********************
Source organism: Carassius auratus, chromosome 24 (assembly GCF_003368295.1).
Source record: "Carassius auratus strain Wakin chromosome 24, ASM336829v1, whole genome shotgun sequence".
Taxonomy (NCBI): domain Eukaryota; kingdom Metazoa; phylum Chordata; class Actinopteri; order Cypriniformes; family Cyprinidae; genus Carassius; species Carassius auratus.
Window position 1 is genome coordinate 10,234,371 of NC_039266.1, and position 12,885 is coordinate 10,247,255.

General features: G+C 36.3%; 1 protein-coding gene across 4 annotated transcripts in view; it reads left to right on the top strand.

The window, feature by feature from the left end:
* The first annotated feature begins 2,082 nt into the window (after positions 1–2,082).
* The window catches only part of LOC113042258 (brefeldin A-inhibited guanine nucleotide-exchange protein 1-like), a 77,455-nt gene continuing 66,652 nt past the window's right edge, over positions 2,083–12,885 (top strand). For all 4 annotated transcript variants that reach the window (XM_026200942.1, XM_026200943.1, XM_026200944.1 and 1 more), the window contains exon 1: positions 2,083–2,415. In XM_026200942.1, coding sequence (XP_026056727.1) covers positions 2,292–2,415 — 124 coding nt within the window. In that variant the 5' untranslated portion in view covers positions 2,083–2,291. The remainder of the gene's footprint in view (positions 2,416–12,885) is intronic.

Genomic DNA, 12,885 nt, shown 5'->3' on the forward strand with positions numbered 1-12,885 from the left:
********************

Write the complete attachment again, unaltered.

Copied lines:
Source organism: Carassius auratus, chromosome 24 (assembly GCF_003368295.1).
Source record: "Carassius auratus strain Wakin chromosome 24, ASM336829v1, whole genome shotgun sequence".
Taxonomy (NCBI): domain Eukaryota; kingdom Metazoa; phylum Chordata; class Actinopteri; order Cypriniformes; family Cyprinidae; genus Carassius; species Carassius auratus.
Window position 1 is genome coordinate 10,234,371 of NC_039266.1, and position 12,885 is coordinate 10,247,255.

General features: G+C 36.3%; 1 protein-coding gene across 4 annotated transcripts in view; it reads left to right on the top strand.

The window, feature by feature from the left end:
* The first annotated feature begins 2,082 nt into the window (after positions 1–2,082).
* The window catches only part of LOC113042258 (brefeldin A-inhibited guanine nucleotide-exchange protein 1-like), a 77,455-nt gene continuing 66,652 nt past the window's right edge, over positions 2,083–12,885 (top strand). For all 4 annotated transcript variants that reach the window (XM_026200942.1, XM_026200943.1, XM_026200944.1 and 1 more), the window contains exon 1: positions 2,083–2,415. In XM_026200942.1, coding sequence (XP_026056727.1) covers positions 2,292–2,415 — 124 coding nt within the window. In that variant the 5' untranslated portion in view covers positions 2,083–2,291. The remainder of the gene's footprint in view (positions 2,416–12,885) is intronic.

Genomic DNA, 12,885 nt, shown 5'->3' on the forward strand with positions numbered 1-12,885 from the left: